- Published on Monday, 25 June 2012 00:03
By Khaled Amayreh
Palestinians and Israelis react to the possible victory of Islamists in Egypt's presidential race, with Fatah and Tel Aviv left worried
Palestinian Islamists, who closely followed this week's Egyptian presidential elections run-off, reacted with deep satisfaction to the apparent victory of the Muslim Brotherhood candidate Mohamed Mursi over his secular opponent Ahmed Shafik, the last prime minister under ex-president Hosni Mubarak.
Prior to the elections, Hamas leaders commented tersely and diplomatically on political developments in Egypt, saying they were standing at the same distance from all political players in the Egyptian arena. However, it was clear beneath such words what party and candidate Hamas and other Islamist groups were favouring.
Hamas is the daughter of the Muslim Brotherhood and has always had umbilical bonds with the mother organisation. Some of Hamas's prominent leaders, such as Mahmoud Al-Zahhar, have been granted Egyptian citizenship, his mother being Egyptian.
The mother of the speaker of the Palestinian parliament, Aziz Duweik, now imprisoned in Israel without charge or trial for his political activities, is also Egyptian, which qualifies him to obtain Egyptian citizenship according to recently amended laws.
Many Palestinian Islamist leaders also received their college and postgraduate education in Egypt.
In the Gaza Strip, hundreds of Palestinian youths took to the streets to celebrate Mursi's apparent victory shortly after the Brotherhood's candidate appeared on television to claim victory in the presidential elections.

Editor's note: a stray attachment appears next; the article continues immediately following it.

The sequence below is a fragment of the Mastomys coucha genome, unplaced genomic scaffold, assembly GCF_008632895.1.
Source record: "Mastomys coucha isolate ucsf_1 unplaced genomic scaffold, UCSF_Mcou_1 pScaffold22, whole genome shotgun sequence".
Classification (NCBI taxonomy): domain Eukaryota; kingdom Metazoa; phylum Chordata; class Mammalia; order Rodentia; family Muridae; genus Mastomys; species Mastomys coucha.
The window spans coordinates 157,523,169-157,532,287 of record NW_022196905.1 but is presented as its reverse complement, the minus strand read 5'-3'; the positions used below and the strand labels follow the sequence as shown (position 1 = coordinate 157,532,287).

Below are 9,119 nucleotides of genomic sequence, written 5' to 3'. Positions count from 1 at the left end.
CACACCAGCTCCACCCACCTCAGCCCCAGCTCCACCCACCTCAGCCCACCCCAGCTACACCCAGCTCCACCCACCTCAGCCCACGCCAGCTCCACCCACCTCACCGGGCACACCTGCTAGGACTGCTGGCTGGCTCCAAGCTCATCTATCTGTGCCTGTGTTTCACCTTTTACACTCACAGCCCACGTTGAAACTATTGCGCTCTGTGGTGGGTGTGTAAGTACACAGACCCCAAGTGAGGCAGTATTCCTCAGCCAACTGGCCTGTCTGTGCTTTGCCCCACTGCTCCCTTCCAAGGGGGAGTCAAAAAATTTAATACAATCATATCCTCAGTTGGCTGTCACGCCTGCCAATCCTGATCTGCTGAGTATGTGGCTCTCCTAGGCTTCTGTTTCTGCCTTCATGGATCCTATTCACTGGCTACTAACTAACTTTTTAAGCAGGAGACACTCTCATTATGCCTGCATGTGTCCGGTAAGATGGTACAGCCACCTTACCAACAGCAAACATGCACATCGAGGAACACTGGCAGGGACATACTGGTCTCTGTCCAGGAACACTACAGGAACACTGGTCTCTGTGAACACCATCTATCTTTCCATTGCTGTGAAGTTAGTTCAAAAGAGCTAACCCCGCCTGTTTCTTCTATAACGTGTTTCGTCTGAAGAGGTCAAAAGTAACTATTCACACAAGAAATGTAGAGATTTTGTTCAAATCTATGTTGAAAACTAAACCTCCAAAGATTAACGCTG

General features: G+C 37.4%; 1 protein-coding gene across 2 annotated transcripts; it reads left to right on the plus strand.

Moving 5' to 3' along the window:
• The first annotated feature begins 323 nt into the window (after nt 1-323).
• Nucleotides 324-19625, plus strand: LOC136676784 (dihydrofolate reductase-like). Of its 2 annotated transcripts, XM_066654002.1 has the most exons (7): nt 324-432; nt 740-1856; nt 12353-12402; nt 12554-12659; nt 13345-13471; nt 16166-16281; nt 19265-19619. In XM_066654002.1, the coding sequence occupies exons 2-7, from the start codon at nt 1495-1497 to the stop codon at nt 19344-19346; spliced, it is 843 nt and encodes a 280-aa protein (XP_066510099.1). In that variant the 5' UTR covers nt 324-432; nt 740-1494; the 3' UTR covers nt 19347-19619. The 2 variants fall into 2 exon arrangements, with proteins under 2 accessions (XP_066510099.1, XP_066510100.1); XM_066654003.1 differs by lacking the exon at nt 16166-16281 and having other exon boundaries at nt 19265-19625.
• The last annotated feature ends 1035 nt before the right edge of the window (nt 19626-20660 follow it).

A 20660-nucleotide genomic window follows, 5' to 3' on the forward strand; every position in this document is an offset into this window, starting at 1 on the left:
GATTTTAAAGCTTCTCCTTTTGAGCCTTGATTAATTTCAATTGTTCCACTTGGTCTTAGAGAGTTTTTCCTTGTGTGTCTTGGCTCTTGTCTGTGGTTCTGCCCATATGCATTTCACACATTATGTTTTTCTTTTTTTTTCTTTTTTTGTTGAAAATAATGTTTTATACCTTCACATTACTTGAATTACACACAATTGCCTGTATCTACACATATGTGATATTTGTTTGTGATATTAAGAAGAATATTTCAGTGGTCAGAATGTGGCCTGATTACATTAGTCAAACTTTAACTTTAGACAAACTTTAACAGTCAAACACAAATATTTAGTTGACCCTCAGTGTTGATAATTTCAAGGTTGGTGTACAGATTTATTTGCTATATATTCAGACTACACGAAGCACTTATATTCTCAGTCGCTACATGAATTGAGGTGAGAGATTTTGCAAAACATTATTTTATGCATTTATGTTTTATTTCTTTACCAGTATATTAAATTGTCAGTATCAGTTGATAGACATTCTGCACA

Others distributed sweets and exchanged calls of congratulation.
"This is a victory for Palestine as much as it is for Egypt. We hope that with an Islamist president at the helm of power in the biggest and most powerful Arab state, Israel will learn how to be humble a little bit," said Mohamed Amr, a Hamas activist in Hebron in the southern West Bank.
"This is really a political earthquake of historical proportions. This is the first time an Islamist president reaches power in an Arab country. The psychological and political effects and repercussions of this event will be tremendous and far-reaching," Amr added.
Hamas leaders Ismail Haniyeh and Moussa Abu Marzouk were the first Palestinians to congratulate the Muslim Brotherhood on their victory. The two leaders voiced hope that Egypt under Mursi would display a tougher stance towards Israel.
Haniyeh, the prime minister of the Hamas government in Gaza, hailed the elections as a "democratic wedding", saying he hoped Egypt would enjoy political stability and economic prosperity. He added that the Palestinian people were pinning a lot of hopes on the triumph of the Egyptian revolution.
Hamas has plausible reasons to be optimistic about the ascendancy of the Muslim Brotherhood to the highest authority in the most important Arab country.
First, Hamas is certain that Egypt under Mursi would not bully or coerce the Islamist group, and the Palestinians in general, to accept deals with Israel against their will and convictions as was the case during Mubarak's reign when the Egyptian regime was consistently used -- by the United States -- as a hammer to pressure the PA leadership to give concessions to Israel. In fact, most Palestinians think that the Mubarak regime was a liability, not an asset, for the Palestinian cause. This fact was manifested during the genocidal Israeli campaign against Gaza more than three years ago (Operation Cast Lead).